"While we are making significant progress, a large part of our population remains uninsured and lacks access to affordable health care. At the same time, some members of our community might be afraid to seek these services given increased enforcement of immigration policies. However, we must continue to support everyone to be able to take advantage of these services, particularly Latinas, who are often the lifeline of the family," said Valladares.

Although the annual ACA open enrollment period is now closed, many uninsured Hispanics are still eligible for coverage through federal programs such as Medicaid or the Children’s Health Insurance Program (CHIP). And many people – with or without insurance -- can obtain free or low cost preventive services through various local providers (e.g., community health centers, Planned Parenthood clinics,  migrant health centers, local health departments, and free & charitable clinics).

“We need to get informed about our options and make sure that we take care of ourselves and our families.  Also, many community-based health centers and clinics provide services regardless of immigration status.  We cannot afford to put our health on hold.  Together, we can create strong, healthy, financially stable families and shape a brighter future for our community,” said Cristina Aguilar, Executive Director, Colorado Organization for Latina Opportunity and Reproductive Rights (COLOR). To learn more about “How to Access Recommended Preventive Sexual Health Services: With or Without Health Insurance” visit here.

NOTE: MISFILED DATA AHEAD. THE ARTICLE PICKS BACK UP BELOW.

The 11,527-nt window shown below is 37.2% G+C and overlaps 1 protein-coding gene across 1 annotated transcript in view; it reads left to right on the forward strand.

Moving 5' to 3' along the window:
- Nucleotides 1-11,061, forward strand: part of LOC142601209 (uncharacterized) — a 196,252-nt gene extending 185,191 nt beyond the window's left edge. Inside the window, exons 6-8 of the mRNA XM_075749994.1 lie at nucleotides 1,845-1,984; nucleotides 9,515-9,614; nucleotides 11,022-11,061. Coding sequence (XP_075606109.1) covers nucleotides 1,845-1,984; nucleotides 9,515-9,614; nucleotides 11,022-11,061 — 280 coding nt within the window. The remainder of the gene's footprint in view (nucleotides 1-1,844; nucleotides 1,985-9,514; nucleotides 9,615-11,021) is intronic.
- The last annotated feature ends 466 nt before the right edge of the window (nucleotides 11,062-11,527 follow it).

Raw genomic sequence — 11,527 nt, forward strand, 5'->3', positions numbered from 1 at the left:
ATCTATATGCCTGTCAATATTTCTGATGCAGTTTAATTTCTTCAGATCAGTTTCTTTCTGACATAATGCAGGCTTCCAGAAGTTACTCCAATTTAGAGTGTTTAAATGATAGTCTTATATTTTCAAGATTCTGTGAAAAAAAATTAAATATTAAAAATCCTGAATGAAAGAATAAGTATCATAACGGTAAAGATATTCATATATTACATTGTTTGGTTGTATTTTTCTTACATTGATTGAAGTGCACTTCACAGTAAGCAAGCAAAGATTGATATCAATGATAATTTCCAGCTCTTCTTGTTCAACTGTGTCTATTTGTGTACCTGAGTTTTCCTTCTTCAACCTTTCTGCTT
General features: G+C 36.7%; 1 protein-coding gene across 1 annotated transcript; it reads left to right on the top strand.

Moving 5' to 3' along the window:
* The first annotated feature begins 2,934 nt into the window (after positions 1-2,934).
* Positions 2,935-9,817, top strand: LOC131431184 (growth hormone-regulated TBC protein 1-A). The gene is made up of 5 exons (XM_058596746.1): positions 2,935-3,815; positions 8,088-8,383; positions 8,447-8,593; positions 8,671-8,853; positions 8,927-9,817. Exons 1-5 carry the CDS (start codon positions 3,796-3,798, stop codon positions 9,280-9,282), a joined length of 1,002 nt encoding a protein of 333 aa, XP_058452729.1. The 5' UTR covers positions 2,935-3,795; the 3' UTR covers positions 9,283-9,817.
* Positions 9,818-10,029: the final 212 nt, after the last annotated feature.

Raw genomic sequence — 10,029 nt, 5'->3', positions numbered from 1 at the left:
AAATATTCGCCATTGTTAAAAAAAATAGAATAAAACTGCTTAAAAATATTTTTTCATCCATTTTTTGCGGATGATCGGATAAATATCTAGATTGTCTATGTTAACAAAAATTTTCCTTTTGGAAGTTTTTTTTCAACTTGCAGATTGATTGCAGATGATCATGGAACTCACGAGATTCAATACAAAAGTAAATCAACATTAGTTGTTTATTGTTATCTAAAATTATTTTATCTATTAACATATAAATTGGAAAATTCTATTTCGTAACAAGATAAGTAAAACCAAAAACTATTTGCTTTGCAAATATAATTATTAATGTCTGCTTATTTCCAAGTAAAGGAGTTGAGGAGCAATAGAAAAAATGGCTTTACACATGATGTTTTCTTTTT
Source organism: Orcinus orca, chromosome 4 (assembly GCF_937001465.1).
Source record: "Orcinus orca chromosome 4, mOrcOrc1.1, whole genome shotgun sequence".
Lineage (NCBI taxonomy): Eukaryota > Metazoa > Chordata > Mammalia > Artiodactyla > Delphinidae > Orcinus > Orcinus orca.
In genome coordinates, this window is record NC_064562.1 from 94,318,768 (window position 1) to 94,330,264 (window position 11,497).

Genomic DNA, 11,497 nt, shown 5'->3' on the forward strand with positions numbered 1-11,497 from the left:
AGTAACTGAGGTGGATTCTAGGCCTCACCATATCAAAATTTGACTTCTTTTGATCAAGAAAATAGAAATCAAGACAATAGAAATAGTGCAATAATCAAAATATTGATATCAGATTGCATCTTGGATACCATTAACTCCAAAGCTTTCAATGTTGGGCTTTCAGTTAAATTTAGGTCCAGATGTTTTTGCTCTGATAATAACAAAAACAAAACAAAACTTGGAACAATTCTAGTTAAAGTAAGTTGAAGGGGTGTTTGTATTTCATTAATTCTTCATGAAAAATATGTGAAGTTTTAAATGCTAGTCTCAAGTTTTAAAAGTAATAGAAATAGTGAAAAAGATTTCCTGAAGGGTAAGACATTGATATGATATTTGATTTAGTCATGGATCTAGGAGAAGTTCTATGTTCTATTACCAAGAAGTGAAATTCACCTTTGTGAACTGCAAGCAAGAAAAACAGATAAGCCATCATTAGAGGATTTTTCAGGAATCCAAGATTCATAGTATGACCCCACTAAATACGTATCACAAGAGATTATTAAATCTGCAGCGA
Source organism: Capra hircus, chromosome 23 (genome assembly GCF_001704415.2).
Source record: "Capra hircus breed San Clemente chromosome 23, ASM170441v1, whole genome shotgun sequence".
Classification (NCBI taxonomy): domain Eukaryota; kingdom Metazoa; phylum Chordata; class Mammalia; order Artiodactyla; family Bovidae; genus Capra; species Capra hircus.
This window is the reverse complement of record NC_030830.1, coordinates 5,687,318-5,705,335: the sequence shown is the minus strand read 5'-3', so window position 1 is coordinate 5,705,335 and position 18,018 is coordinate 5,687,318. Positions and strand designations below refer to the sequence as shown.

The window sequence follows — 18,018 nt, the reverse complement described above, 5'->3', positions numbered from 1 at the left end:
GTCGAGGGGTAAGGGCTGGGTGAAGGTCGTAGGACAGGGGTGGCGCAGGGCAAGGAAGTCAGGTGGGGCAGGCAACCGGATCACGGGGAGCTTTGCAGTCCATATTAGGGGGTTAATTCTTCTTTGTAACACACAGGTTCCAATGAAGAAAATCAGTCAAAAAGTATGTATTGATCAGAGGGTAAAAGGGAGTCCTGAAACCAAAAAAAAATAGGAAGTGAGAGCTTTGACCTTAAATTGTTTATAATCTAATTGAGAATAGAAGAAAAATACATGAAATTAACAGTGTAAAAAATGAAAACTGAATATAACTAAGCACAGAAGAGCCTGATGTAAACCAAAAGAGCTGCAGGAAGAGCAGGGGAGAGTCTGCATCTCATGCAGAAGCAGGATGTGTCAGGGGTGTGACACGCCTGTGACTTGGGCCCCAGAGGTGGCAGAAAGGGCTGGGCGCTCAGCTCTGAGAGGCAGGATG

Unfortunately, many Hispanics, even those with insurance, are not currently benefiting from these important preventive services, which are vital to overall health and well-being. For example, regular pap smears can help detect precancerous changes and lead to treatment before cancer develops. Yet, nearly one in four Hispanic women (ages 18-65) did not have a pap smear within the past three years. “Early detection of cervical cancer is particularly important for Hispanic women who have the highest rate of cervical cancer among all racial/ethnic groups.  And, since they are often diagnosed late, their death rate is one-third higher than white women,” said Ana G. Cepín, MD, Assistant Professor of Obstetrics & Gynecology, Columbia University. “Ladies, it’s time to give your health the attention it deserves, for you and for the other people in your life who depend on you.”